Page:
The world is wasting valuable resources by not managing wastewater in the right way, according to a researcher in The Netherlands.
In fact, argues Jules van Lier of the Delft University of Technology, developing countries would be better off by not emulating the West’s standard approach to wastewater treatment. Instead, he believes, they should focus on treating wastewater as a source of valuable raw materials and energy.
“Take domestic wastewater in the developing world, for example,” he says. “If we assume a 50 per cent recovery of chemical energy, the potential power you can generate from human excreta would be 200 watt-hours per person per day. Not too much, but this would be enough to light the slums of Africa all night long.”
Decentralised sewage treatment plants using anaerobic digestion technology could also provide a way to irrigate crops in dry regions, according to van Lier.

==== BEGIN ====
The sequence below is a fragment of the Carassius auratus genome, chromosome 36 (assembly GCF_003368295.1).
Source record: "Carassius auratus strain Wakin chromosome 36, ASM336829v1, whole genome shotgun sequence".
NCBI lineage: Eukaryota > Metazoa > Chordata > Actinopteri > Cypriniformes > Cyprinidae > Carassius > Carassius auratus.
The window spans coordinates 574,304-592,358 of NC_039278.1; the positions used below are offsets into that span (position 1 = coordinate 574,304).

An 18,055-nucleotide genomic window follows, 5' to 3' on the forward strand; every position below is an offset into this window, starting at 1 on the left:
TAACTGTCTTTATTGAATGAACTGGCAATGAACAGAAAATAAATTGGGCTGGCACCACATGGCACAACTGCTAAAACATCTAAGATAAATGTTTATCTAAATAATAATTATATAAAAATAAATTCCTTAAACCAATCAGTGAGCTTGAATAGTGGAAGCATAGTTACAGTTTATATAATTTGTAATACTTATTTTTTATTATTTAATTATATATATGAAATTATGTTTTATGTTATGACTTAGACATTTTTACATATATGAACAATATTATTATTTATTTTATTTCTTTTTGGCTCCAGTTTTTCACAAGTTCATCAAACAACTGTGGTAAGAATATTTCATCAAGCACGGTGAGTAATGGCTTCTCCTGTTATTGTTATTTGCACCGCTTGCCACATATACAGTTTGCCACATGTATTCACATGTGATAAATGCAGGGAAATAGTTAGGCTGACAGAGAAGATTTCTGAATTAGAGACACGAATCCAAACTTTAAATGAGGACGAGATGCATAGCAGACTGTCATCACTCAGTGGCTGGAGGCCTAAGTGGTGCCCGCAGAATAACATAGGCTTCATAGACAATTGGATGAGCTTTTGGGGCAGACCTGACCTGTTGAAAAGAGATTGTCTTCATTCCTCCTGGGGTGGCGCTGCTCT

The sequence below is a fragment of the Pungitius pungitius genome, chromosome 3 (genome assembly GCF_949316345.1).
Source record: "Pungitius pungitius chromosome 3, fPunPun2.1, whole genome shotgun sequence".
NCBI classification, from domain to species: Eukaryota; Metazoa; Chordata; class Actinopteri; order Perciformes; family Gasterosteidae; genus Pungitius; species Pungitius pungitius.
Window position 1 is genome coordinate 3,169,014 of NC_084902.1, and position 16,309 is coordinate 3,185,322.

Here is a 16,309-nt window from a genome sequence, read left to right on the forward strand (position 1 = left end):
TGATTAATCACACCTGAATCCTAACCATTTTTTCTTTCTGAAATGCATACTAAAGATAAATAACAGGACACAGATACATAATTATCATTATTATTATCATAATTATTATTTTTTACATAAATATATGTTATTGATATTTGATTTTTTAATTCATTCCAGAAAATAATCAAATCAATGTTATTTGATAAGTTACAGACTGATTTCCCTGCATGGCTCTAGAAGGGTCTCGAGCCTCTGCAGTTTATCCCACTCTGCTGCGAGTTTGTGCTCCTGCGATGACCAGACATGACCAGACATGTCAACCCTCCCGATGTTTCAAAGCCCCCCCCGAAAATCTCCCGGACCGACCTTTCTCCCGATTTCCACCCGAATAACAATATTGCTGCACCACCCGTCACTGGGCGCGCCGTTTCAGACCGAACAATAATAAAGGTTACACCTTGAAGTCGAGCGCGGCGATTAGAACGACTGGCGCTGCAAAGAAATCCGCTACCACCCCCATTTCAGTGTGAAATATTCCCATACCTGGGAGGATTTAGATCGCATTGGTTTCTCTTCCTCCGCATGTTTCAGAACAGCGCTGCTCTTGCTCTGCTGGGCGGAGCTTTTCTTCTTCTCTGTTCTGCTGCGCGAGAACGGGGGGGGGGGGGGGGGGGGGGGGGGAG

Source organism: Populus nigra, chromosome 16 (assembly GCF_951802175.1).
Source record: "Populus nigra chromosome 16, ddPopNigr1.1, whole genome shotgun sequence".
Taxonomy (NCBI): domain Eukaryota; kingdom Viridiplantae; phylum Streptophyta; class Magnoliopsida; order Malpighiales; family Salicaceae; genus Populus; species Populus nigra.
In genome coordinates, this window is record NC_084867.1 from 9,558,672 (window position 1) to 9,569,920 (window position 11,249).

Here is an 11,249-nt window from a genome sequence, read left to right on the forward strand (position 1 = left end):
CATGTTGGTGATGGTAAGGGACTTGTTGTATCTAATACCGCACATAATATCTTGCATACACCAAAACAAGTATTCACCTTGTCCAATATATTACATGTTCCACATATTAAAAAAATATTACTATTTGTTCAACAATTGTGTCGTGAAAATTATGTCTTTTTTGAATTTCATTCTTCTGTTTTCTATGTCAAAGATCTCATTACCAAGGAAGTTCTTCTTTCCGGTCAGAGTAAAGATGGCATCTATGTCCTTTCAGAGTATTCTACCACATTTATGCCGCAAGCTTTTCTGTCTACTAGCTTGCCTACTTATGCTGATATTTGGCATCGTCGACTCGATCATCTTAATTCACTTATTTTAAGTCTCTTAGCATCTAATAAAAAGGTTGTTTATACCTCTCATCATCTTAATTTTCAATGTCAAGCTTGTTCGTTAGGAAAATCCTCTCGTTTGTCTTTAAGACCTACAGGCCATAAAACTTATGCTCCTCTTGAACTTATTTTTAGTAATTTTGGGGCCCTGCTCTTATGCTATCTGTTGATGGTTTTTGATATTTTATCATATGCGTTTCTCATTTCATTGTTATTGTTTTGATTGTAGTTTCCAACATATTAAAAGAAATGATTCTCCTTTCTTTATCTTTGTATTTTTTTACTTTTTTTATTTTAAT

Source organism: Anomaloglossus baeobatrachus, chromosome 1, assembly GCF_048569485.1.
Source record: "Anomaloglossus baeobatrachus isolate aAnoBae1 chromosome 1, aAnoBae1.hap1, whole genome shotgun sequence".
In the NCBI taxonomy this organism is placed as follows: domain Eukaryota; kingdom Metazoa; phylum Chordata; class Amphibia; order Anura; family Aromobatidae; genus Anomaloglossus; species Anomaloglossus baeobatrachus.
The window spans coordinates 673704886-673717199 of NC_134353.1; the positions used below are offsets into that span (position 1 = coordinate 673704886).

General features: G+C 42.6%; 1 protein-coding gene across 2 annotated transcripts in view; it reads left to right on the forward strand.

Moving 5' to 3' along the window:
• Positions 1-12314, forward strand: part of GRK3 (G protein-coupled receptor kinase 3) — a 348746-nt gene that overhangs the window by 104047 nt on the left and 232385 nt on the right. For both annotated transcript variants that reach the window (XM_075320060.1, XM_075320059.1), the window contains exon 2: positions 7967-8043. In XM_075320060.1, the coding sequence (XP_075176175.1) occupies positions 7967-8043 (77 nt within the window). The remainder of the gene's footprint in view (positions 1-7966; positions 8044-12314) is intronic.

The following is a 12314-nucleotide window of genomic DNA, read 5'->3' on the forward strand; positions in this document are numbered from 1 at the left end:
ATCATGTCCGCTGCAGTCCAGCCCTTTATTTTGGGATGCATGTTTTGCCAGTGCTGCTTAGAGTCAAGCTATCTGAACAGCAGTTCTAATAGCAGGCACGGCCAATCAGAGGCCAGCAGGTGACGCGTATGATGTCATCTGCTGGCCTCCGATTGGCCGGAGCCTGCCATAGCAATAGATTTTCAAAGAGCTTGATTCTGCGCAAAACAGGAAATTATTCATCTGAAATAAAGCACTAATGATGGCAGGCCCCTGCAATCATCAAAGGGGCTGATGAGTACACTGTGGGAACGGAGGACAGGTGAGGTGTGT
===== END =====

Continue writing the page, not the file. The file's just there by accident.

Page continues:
“A city with 1 million inhabitants with an average water consumption of 100 litres a day can theoretically irrigate and fertilise between 1500 and 2000 hectares of farmland,” he says. “In this way, nutrients from wastewater are put to good use and the farmland also serves as a sand filter to purify the water.”
Van Lier believes wastewater treatment plants will eventually become reprocessing plants that produce water suitable for reuse. That will lead to the closing of process water cycles in the industries, short cuts in the urban water cycle, the recovery of fertiliser, particularly phosphates, from domestic wastewater, and the converting of organic pollution into usable energy.